Info With A Ball And Chain

When Steve Jobs introduced the iTunes music store a few weeks ago, the acclaim was nearly universal. Nonetheless, a small but vocal minority viewed the online emporium as a menace--because the iTunes program somewhat limits a consumer's ability to copy and share songs. Even though Apple had broken ground by getting the record labels to accept fairly liberal terms of use--Apple-oids could listen to purchased songs on three computers and burn CDs--this bunch objected to any restrictions at all. They saw the iTunes store as a sugar-coated inducement for consumers to accept a new reality: some stuff on your computer isn't really under your control. And as far as that goes, the critics are right. Say goodbye to the "Information Wants to Be Free" era. We're entering the age of digital ankle bracelets.

The key to this shift is the technology that protects information from unauthorized or illegal use. It's called digital-rights-management software, or DRM. Like it or not, rights management is increasingly going to be a fact of your life. Not only will music, books and movies be steeped in it, but soon such mundane artifacts as documents, spreadsheet files and e-mail will be joining the domain of restricted information. In fact, the next version of Microsoft Office will enable creators of certain documents to issue restrictions that dictate who, if anyone, can read them, copy them or forward them. In addition, you can specify that the files and mail you send may "sunset" after a specified period of time, evaporating like the little tapes dead-dropped to Peter Graves in "Mission: Impossible."

On the one hand, it seems that digital-rights management is a no-brainer. What's wrong with media companies' building in antitheft devices to protect their property? And shouldn't the creator of a document or e-mail be able to determine who can read or copy it? Surely, piracy is to be condemned and privacy to be cherished: DRM can go a long way toward implementing both those sentiments.

But certain critics consider the very concept anathema. "I don't think that DRM is in and of itself evil," says David Weinberger, who recently published an essay in Wired titled "Copy Protection Is a Crime Against Humanity." "But in the real world, it is evil. There's no user demand for it. It's being forced upon us by people with vested interests."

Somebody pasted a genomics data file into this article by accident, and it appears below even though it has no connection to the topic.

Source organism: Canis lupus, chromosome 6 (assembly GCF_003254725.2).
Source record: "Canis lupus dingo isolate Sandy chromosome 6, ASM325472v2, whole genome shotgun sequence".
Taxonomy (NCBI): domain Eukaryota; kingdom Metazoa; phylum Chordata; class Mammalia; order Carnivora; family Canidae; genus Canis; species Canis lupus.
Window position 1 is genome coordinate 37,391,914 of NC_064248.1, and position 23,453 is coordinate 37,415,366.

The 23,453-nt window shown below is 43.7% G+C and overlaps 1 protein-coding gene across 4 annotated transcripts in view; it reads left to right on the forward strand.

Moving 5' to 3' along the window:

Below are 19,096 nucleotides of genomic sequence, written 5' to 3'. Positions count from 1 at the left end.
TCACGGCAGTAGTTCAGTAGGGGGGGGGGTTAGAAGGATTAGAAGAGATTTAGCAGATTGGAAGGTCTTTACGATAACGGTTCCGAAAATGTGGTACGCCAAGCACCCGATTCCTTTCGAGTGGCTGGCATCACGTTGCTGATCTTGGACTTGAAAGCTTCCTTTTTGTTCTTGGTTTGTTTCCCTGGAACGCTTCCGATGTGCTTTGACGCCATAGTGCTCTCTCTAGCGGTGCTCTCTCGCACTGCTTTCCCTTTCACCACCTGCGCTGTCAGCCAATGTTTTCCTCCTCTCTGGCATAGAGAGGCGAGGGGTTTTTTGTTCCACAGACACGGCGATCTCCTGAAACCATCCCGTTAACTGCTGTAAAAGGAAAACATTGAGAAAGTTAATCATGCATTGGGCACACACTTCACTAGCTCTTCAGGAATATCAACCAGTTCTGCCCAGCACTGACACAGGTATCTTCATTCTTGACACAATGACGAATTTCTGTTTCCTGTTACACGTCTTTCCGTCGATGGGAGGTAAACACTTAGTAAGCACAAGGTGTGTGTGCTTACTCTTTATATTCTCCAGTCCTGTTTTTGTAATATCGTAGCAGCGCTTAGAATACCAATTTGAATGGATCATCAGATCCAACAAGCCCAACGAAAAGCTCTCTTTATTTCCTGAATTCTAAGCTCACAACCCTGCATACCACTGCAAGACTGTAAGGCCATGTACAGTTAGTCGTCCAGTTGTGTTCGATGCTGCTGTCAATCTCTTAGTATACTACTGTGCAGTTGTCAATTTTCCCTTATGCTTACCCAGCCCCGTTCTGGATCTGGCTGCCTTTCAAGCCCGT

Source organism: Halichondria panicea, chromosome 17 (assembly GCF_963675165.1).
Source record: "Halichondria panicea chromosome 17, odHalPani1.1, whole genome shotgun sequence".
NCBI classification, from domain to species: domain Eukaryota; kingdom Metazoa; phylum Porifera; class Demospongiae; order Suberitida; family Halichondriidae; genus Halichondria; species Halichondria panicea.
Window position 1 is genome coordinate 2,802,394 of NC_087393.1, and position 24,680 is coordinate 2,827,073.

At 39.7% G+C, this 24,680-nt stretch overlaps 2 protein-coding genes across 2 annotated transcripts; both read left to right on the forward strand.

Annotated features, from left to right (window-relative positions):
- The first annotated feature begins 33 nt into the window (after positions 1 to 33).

Edward Felton, a Princeton computer scientist, believes that DRM perverts the basic deal of the Internet: the free flow of information benefits all. "The basic problem is that DRM is trying to turn information into something other than information so you can't pass it on," he says. "People want to control their technology, and the more the technology is eroded, the harder it is to use."

DRM's defenders say that the technology actually empowers users. Without protections, entertainment companies would never release their products in the digital marketplace. Microsoft's Erin Cullen says that DRM software is flexible enough to limit illegal uses (like sharing a song with millions of "friends" on the Net) while allowing consumers to enjoy music and films in ways they always have.

In practice, though, DRM can stifle legal activity, too. For instance, copy protection on DVDs blocks not only illegal copying, but the "fair use" ability to copy a frame or short scene into a home movie or school project. (To do this, you have to break the copy-protection scheme--an act that is specifically outlawed by the anticonsumer Digital Millennium Copyright Act.)

Critics like Weinberger also complain that computers enforcing DRM systems lack "the essential leeway by which ideas circulate." Sure, Microsoft rights management will allow creators to set the rules. But will corporations dictate that every e-mail message and document be fitted with a virtual ball and chain: no copying... no forwarding... no amending... no archiving? Whistle-blowers won't be able to do what they do," says Joe Kraus of DigitalConsumer.org.

Even Congress, which has so far ignored consumers and coddled rights holders on copy protection, is waking up. Sen. Sam Brownback, a Kansas Republican, is about to introduce a bill "to ensure that our nation's media producers and distributors do not clamp down on the ways in which [consumers] traditionally and legally use media products."

We do need legislative help in keeping DRM under control. But ultimately, its fate will be determined by our own actions. As we have with the iTunes store, we'll vote with our dollars when we're satisfied that restrictions on our music and movies allow us the access we need. And corporations may well come to understand that it's bad policy to strictly hobble the flow of information. Will we suffer the worst-case DRM scenario: a world so constricted that we can't cut or paste a line from a poem, or forward the latest sick Internet joke to our buddies? I doubt it. But I do think that the files that arrive in our in boxes and jukeboxes will be on tighter leashes. And while I understand the reasoning for this, the prospect doesn't gladden my heart.